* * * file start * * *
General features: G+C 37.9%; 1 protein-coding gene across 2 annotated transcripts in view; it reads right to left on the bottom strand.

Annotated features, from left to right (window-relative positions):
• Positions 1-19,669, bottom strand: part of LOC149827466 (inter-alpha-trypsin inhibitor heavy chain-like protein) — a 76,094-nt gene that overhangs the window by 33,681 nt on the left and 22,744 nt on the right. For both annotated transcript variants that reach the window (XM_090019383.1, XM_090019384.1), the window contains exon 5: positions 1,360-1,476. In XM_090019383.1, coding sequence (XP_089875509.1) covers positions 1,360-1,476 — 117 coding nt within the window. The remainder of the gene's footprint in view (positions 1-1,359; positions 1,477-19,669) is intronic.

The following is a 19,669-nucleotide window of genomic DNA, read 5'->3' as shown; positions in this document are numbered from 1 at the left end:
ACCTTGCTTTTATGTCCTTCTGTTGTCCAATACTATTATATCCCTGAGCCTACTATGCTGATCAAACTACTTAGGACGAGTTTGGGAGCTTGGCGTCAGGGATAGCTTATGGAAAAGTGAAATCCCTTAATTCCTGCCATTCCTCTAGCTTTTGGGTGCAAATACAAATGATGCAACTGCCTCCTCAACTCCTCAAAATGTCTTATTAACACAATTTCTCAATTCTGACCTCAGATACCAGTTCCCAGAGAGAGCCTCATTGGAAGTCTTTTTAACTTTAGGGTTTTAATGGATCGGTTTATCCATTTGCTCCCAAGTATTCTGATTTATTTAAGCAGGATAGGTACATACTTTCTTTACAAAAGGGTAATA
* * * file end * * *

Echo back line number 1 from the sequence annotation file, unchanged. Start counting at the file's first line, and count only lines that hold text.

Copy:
General features: G+C 37.9%; 1 protein-coding gene across 2 annotated transcripts in view; it reads right to left on the bottom strand.